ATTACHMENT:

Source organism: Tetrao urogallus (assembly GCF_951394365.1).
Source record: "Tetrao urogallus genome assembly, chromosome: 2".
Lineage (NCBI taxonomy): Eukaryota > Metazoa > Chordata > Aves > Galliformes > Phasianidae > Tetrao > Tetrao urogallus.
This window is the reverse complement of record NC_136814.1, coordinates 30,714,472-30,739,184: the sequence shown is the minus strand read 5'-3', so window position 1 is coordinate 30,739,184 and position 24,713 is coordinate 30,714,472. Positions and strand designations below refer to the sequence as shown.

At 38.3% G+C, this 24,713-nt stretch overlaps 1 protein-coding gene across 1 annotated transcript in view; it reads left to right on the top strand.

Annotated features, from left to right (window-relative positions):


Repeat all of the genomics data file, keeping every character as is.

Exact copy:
Source organism: Tetrao urogallus (assembly GCF_951394365.1).
Source record: "Tetrao urogallus genome assembly, chromosome: 2".
Lineage (NCBI taxonomy): Eukaryota > Metazoa > Chordata > Aves > Galliformes > Phasianidae > Tetrao > Tetrao urogallus.
This window is the reverse complement of record NC_136814.1, coordinates 30,714,472-30,739,184: the sequence shown is the minus strand read 5'-3', so window position 1 is coordinate 30,739,184 and position 24,713 is coordinate 30,714,472. Positions and strand designations below refer to the sequence as shown.

At 38.3% G+C, this 24,713-nt stretch overlaps 1 protein-coding gene across 1 annotated transcript in view; it reads left to right on the top strand.

Annotated features, from left to right (window-relative positions):